Brimming over with topical discussion and debate, STR’s Hotel Data Conference is always a highlight of our OTA Insight events calendar. This year’s was no different.
So what was discussed at the annual event? We review some of the key takeouts, trends and question marks from the two-day series of meetings and seminars.
With hoteliers perpetually weighing up the tradeoff between the increased reach offered by OTAs versus the commission-based dent in their profits, distribution remains an ongoing and vexed issue.
It was no surprise that “Distribution: A Hotelier’s Guide to Channel Surfing,” a panel discussion in which OTA Insight’s co-founder and CCO, Gino Engels, took part, was a big hit on Day 1.
Bryan Wroten, a senior reporter at Hotel News Now, neatly summarised that “hoteliers generally have reached a place of acceptance that they need OTAs at times because of how they can help to boost occupancy, but there is a limit to how much they’ll allow in terms of commission fees and lowered room rates”.
But how is this affecting the bottom line? One stark data finding from the gathering - borne out by attendees representing numerous different brands - was that the marketing cost associated with driving direct bookings has tended to more or less match that which would otherwise be paid in OTA commissions.
No discussion of distribution would be complete without talk of parity, which was highlighted by evidence that the advertised rate for OTAs undercut independent and local chains 48% of the time; the figure for major chains was 24%. (See OTA Insight’s Q2 Hotel Parity Report.) The underlying point from this came down to wholesaler relationships and the ongoing undercutting issues, and the continued non-contracted OTA “whack-a-mole” problem.
Why ADR has been flat for several years in the US, unable to keep up with other metrics - particularly occupancy - is arguably the question for the industry, not just the conference, where it featured as one of the most popular sessions.
Delegates discussed: how using the right tools can allow them to safely raise rates; how risk tolerances affect occupancy; how it’s safer to drive RevPAR via occupancy; and how to drive more base business.
On the issue of price transparency, factors they considered included: online presence; using impeccable service to justify higher prices; the efficacy of book-direct campaigns; educating guests; mass customisation; and securing repeat business.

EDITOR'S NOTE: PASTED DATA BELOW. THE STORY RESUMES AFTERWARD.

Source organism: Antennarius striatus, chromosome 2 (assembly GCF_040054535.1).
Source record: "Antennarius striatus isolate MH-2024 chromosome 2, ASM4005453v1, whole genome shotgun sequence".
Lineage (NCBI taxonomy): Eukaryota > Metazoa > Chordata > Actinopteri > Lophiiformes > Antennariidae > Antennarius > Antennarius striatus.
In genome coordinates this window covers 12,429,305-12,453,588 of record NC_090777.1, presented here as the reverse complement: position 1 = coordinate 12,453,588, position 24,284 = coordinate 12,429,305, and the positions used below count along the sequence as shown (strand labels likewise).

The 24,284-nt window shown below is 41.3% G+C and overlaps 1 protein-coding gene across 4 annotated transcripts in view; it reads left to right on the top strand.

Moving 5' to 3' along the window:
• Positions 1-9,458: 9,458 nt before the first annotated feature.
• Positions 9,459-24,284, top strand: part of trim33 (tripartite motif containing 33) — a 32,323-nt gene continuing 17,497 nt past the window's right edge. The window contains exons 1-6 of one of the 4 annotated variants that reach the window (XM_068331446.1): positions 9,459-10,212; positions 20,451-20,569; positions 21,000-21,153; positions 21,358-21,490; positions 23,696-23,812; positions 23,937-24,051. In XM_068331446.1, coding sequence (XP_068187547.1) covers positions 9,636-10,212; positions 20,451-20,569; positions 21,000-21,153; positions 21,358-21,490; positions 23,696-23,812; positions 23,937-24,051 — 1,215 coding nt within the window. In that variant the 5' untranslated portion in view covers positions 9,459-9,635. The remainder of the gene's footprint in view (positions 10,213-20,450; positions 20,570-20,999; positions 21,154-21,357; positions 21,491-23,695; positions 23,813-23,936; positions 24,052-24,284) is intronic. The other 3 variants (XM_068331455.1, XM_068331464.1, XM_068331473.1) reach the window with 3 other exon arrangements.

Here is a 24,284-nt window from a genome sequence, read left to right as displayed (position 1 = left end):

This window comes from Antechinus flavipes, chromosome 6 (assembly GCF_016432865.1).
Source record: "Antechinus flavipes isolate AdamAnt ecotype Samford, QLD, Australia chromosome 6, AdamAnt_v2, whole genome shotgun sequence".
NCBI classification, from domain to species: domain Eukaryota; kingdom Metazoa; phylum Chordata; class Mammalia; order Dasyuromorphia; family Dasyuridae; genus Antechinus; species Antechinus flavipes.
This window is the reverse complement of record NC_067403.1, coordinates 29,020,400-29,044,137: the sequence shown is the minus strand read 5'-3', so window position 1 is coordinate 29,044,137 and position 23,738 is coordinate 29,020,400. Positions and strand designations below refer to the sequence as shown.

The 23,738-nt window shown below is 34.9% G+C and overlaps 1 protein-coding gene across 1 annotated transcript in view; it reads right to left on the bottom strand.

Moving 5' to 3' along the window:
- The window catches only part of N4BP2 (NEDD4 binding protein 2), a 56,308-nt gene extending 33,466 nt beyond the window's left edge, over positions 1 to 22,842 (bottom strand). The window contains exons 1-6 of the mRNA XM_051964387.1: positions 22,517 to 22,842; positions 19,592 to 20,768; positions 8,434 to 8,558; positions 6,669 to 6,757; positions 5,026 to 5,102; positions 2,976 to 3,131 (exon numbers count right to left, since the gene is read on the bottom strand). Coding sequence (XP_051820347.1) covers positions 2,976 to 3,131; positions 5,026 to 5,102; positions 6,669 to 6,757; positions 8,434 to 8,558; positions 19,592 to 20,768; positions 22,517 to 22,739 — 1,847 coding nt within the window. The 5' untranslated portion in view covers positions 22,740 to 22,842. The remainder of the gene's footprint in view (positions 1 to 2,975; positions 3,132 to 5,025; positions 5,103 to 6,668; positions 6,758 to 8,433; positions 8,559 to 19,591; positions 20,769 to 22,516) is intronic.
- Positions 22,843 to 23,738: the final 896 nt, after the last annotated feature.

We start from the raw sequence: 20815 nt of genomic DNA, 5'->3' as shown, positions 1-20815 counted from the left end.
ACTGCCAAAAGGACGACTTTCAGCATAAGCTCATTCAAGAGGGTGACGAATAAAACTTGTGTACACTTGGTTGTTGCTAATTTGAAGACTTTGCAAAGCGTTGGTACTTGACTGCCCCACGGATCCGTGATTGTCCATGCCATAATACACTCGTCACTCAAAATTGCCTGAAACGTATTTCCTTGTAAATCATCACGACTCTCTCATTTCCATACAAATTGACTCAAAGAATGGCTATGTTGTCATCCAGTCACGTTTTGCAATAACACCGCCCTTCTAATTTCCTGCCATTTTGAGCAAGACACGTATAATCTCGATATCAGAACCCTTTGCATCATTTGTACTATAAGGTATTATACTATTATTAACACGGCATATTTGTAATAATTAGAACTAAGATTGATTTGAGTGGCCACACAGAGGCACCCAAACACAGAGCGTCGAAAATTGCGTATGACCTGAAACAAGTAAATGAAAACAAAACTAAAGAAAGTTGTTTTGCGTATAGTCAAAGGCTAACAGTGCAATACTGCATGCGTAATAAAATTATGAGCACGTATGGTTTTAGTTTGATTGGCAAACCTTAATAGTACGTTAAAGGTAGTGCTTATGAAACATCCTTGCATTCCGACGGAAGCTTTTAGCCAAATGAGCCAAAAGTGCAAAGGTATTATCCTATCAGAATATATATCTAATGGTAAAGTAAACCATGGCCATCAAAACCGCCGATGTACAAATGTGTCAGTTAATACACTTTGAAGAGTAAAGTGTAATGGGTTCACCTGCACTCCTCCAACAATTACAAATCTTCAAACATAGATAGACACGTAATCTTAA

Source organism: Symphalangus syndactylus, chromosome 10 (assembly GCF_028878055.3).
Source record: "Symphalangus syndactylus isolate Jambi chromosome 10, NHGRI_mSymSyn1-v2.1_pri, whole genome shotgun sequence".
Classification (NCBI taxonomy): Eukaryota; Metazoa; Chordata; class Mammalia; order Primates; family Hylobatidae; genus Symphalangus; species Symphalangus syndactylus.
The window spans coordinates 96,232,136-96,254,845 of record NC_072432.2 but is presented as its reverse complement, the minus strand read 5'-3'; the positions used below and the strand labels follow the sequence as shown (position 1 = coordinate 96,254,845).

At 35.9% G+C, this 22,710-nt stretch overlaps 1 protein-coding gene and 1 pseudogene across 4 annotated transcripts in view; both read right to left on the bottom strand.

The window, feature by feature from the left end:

The role of OTAs was, of course, also discussed, not least the issue of their growing fees and the relationship they have with wholesalers.
So how can you maximise growth and ADR?
Our take is that it has become even more imperative to have the best competitor and market intelligence to squeeze out those incremental gains as the market continues to tighten.
There was also much continued speculation as to when the current growth cycle will end.
An emerging consensus was that unless something major impacts on the market or a “black swan event” occurs, it should continue for at least another two years. But expect a sharper focus on forward-facing data - not just historical data - as the market continues to augment with further accommodation innovations. As belt-tightening rises with a slowing cycle, greater internal focus on educating all levels of staff to understand data and segmentation to drive demand is also likely.
All of which leads to the central data-related issue with which revenue managers are grappling:
The underlying point highlighted throughout the conference was that it is impossible for hoteliers to take full advantage of market opportunities without the best data on which to make pricing and revenue management-related decisions.
But it’s not just about having the data; with so many metrics, KPIs and trends to track, it’s about being able to effectively utilise it. So it’s no wonder that hoteliers are focusing their efforts on investing in how to be more sophisticated with their data to capitalise on it through more informed decisions.
We provide user-friendly revenue management tools to hoteliers and hotel management companies.